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“Using the most widely accepted methods available for measuring testosterone levels and analysing three diverse samples, our findings indicate testosterone levels may constitute an important influence on the likelihood individuals will engage in self-employment,” said Professor Nicolaou.
“The study also utilises for the first time a new research design involving opposite-sex and same-sex twins to contribute to the ongoing debate regarding the significance and validity of the relationship between testosterone and self-employment.
“There has been a lot of discussion as to whether business behaviours are learned or can be down to biology and our research shows it is indeed possible that at least a portion of certain business behaviours can at least in part be attributed to biological influences.
“Our results represent an important first step into uncovering how key biological influences are related to self-employment and entrepreneurial activities.”
In the paper Testosterone and Tendency to Engage in Self-Employment due to be published in Management Science, Professor Nicolaou conducted three separate studies to explore the connection between testosterone and self-employment in greater depth.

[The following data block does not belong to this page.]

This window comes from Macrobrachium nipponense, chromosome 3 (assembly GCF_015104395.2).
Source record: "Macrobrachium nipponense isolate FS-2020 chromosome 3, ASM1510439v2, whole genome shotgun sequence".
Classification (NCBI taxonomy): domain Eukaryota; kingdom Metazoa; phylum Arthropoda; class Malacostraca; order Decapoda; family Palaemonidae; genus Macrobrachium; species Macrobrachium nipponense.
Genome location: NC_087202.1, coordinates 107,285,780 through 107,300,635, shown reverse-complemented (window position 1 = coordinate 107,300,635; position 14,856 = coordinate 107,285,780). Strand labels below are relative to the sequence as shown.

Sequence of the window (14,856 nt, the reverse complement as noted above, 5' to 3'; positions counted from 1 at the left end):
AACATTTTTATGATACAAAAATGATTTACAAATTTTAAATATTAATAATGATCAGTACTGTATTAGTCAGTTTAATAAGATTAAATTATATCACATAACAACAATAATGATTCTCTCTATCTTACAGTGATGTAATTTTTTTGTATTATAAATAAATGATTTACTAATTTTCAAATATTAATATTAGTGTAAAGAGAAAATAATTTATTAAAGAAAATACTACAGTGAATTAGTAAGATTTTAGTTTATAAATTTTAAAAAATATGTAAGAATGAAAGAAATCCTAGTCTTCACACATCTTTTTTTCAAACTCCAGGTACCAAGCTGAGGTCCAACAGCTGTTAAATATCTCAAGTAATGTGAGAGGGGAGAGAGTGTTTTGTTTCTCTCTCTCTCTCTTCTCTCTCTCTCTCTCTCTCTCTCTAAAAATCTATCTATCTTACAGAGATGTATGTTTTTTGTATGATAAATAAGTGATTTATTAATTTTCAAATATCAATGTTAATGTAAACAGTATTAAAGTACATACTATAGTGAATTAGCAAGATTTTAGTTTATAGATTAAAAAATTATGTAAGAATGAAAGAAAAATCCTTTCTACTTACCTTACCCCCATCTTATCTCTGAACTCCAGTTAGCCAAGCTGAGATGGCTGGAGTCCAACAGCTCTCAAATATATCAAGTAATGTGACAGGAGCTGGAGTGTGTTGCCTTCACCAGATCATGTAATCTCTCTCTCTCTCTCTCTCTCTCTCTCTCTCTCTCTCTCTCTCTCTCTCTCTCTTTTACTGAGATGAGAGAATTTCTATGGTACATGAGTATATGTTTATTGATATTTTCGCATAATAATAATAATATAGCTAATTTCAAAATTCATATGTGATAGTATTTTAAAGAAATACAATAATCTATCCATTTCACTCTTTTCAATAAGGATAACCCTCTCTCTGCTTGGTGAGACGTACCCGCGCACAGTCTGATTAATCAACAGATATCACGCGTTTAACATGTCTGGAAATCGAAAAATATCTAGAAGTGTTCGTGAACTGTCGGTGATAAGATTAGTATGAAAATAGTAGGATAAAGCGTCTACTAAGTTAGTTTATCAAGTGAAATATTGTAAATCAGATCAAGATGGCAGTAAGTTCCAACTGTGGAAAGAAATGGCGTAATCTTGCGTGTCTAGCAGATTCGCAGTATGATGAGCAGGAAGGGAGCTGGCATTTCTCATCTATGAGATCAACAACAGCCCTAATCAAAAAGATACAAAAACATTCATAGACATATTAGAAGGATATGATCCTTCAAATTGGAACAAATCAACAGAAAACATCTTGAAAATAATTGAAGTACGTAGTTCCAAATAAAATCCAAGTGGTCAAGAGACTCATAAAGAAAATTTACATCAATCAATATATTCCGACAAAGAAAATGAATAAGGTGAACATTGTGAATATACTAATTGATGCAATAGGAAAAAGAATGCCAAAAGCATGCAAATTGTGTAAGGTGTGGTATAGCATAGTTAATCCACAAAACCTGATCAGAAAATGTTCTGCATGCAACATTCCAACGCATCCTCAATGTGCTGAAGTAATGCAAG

In the first, information was utilised from the Centers for Disease Control and Prevention’s National Health and Nutrition Examination Surveys (NHANES) of 2011-2012. This included 2,146 observations which found testosterone with self-employment is marginally supported among males but not among females.
In study two, Professor Nicolaou assessed whether the 2D:4D digit ratio – the ratio of the length of the index finger to the length of the ring finger, a marker of prenatal testosterone exposure – influences the likelihood of self-employment. He looked at 449 males and 525 females.